U.S. patent law Edit

Overview Edit

Under U.S. patent law, courts have discretion to award reasonable attorneys’ fees in patent infringement cases that are deemed "exceptional." [1] An exception case is one in which the totality of the circumstances show that the losing party acted in bad faith or at least with gross negligence in bringing or maintaining the suit.[2] The prevailing party must demonstrate "material inappropriate conduct related to the matter in litigation, such as willful infringement, fraud or inequitable conduct in procuring the patent, misconduct during litigation, vexatious or unjustified litigation, conduct that violates Fed. R. Civ. P. 11, or like infractions."[3] Whether a case is exceptional under Section 285 is question of fact, subject to appellate review for clear error.[4]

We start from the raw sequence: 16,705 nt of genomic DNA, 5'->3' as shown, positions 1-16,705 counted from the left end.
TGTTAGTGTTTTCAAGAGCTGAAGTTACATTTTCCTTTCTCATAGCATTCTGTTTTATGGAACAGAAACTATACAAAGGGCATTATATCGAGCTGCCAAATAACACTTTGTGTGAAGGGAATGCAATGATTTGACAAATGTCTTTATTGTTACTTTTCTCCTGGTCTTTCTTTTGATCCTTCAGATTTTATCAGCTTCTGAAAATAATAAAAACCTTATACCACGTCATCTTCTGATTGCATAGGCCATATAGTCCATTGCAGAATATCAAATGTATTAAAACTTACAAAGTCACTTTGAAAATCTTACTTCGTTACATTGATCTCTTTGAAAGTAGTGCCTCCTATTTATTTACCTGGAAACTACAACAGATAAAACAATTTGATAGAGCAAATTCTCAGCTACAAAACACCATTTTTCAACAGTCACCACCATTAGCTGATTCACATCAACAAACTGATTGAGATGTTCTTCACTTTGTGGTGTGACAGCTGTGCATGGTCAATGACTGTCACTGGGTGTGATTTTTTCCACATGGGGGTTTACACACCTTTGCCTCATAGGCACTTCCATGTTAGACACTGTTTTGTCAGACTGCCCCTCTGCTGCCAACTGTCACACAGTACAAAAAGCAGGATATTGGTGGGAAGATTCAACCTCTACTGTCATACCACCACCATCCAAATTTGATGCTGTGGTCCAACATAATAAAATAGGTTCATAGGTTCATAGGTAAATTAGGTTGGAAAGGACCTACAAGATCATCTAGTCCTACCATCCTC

References Edit

  1. 35 U.S.C. §285.
  2. Interspiro USA v. Figgie Int'l Inc., 18 F.3d 927, 933, 30 U.S.P.Q.2d (BNA) 1070 (Fed. Cir. 1994) (full-text).
  3. Brooks Furniture v. Dutailier Int'l, 393 F.3d 1378, 1381 (Fed. Cir. 2005) (full-text).
  4. S.C. Johnson & Son, Inc. v. Carter-Wallace, Inc., 781 F.2d 198, 201, 228 U.S.P.Q. (BNA) 367 (Fed. Cir. 1986) (full-text).

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